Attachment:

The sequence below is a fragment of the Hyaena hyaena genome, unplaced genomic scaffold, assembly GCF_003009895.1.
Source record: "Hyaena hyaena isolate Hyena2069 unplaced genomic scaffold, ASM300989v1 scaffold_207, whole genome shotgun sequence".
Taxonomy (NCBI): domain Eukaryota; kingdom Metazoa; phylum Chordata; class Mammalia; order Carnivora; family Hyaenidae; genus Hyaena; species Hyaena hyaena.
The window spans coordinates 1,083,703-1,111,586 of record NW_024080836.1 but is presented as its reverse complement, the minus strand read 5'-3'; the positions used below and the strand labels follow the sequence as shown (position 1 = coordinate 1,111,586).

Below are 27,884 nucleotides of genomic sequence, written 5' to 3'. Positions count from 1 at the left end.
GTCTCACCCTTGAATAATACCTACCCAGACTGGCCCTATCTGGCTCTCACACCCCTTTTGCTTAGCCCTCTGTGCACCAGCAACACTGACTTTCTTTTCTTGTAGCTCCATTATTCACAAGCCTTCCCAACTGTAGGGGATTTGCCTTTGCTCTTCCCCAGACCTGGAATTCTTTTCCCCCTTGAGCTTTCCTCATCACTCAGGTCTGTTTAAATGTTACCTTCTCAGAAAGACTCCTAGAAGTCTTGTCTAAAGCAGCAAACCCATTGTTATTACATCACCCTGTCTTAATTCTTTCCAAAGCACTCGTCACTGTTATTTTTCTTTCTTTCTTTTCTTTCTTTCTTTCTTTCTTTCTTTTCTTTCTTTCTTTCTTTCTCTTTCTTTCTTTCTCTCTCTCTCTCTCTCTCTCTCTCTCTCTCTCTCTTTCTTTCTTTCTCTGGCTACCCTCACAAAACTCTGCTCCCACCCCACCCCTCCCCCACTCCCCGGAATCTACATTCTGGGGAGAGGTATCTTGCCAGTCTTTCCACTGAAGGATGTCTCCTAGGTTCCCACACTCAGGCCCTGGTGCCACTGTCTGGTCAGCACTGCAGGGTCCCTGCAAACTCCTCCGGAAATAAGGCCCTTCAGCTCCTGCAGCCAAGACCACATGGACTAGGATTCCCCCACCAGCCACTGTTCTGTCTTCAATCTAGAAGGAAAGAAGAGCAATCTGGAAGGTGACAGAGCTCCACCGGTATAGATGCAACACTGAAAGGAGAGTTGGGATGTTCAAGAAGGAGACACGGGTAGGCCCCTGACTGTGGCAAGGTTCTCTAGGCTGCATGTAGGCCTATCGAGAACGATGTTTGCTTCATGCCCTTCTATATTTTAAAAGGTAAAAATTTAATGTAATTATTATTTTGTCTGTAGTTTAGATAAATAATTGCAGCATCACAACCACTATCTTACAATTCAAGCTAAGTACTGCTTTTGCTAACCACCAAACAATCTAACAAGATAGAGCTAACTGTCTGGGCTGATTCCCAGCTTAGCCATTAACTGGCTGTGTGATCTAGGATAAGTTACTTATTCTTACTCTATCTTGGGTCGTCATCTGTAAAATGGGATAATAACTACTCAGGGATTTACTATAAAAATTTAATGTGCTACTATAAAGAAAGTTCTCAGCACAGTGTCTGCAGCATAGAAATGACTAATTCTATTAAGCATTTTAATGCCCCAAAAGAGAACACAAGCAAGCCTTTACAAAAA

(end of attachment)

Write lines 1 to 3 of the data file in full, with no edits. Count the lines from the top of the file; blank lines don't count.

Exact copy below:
The sequence below is a fragment of the Hyaena hyaena genome, unplaced genomic scaffold, assembly GCF_003009895.1.
Source record: "Hyaena hyaena isolate Hyena2069 unplaced genomic scaffold, ASM300989v1 scaffold_207, whole genome shotgun sequence".
Taxonomy (NCBI): domain Eukaryota; kingdom Metazoa; phylum Chordata; class Mammalia; order Carnivora; family Hyaenidae; genus Hyaena; species Hyaena hyaena.